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What’s the deal with COVID-19? Is the pandemic really over? Or should we brace for another wave of the coronavirus as winter approaches?
While the number of cases, deaths, and hospitalizations from the virus are currently trending downward, there are still more than 100,00 new cases being reported by the Centers for Disease Control & Prevention (CDC) on some days.
There are also days where more than 700 people have died from the virus.
So, it’s still “COVID” out there, even though the “weather” has generally improved since the initial outbreak, which took a heavy toll on Latinos.
There’s no crystal ball that can tell us the future, but public health leaders and data provide some insight as to just how “COVID” it will be this winter.
Yes, There Could Be Another COVID Variant
Since the initial outbreak of COVID-19, several variants have emerged, wreaked havoc, and almost as quickly ducked backstage.
For example, in the summer of 2021, the Delta variant took center stage and ruined summer plans for many.
Considered one of the most contagious variants by public health experts at the time, Delta bowed out by wintertime and made room for Omicron, which spread even more easily than its predecessors.
Since then, even more variants have emerged to fight for their chance in the spotlight, with humans forced to watch one of the most deadly shows in history – a show that no one willingly bought a ticket for.
Dr. Anthony Fauci, chief medical advisor to President Joe Biden, said there is a possibility for another COVID-19 variant to emerge this winter, despite Biden’s comments that the pandemic is “over.”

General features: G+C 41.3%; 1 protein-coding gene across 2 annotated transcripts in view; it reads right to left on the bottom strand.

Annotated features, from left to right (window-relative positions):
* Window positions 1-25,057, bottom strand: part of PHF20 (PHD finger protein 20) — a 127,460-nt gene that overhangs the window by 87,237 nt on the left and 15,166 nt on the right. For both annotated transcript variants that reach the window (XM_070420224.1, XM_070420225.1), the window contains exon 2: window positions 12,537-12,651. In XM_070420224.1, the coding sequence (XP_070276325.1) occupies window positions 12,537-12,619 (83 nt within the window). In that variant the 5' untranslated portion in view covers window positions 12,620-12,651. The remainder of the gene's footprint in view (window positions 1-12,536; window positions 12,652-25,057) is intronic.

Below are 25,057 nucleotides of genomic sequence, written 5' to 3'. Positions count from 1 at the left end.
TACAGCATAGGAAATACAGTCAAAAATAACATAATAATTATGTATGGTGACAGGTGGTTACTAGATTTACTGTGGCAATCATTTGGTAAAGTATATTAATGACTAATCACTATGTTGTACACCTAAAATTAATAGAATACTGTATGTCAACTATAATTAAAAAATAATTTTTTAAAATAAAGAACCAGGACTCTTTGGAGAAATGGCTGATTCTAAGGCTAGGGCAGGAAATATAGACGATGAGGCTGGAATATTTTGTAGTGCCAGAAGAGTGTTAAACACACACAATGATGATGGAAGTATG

This variant could “elude the immune response that we’ve gotten from infection and/or from vaccination,” Fauci said at an event with the USC Annenberg Center for Health Journalism in early October 2022.
His comment suggests that a new variant could be more contagious and/or cause worse symptoms than previous variants.
However, it could play out differently. The variant could be less severe than its predecessors overall. We’ll just have to wait and see if the variant will get stage fright.
No matter what happens, “an increase in the total number of cases could cause an increase in hospitalizations, put more strain on healthcare resources, and potentially lead to more deaths,” according to the CDC.
Don’t Give COVID-19 Another Encore!
What do you do when its “COVID” outside? Put on your jacket (get your vaccine/booster shot!).
If aren’t already vaccinated/boosted, or want to help a loved one get vaccinated/boosted, you can find COVID-19 vaccine locations near you in English or Spanish.
Currently, booster coverage in the US is low, even though booster shots can help better protect you from emerging variants.
The CDC now recommends for everyone five years and older to get an updated booster shot if it’s been more than two months since completing the primary vaccine series.
Children as young as six months old can also be vaccinated.
You can also continue practicing safety precautions, no matter your vaccination status.
Still unsure about getting vaccinated/boosted?
Latinos everywhere are having a change of heart and getting the COVID-19 vaccine.
“I’m able to see my grandkids and my kids here. It gives you more freedom,” Rosa Herrera said.
“I feel a sense of relief. And I feel like it’s a little bit of a step forward in trying to help one another, and being a good citizen,” Maria Maldonado said.
Read More change of heart vaccine hero stories!
You can also check out the “Juntos, We Can Stop COVID-19” digital communication campaign from Salud America! at UT Health San Antonio. This campaign aims to help Latino families and workers slow the spread of COVID-19.
The #JuntosStopCovid campaign features culturally relevant fact sheets, infographics, and video role model stories to encourage Latinos to change their public health behaviors.
Explore More:Healthy Families & Schools
By The Numbers
of healthcare workers should focus on infection control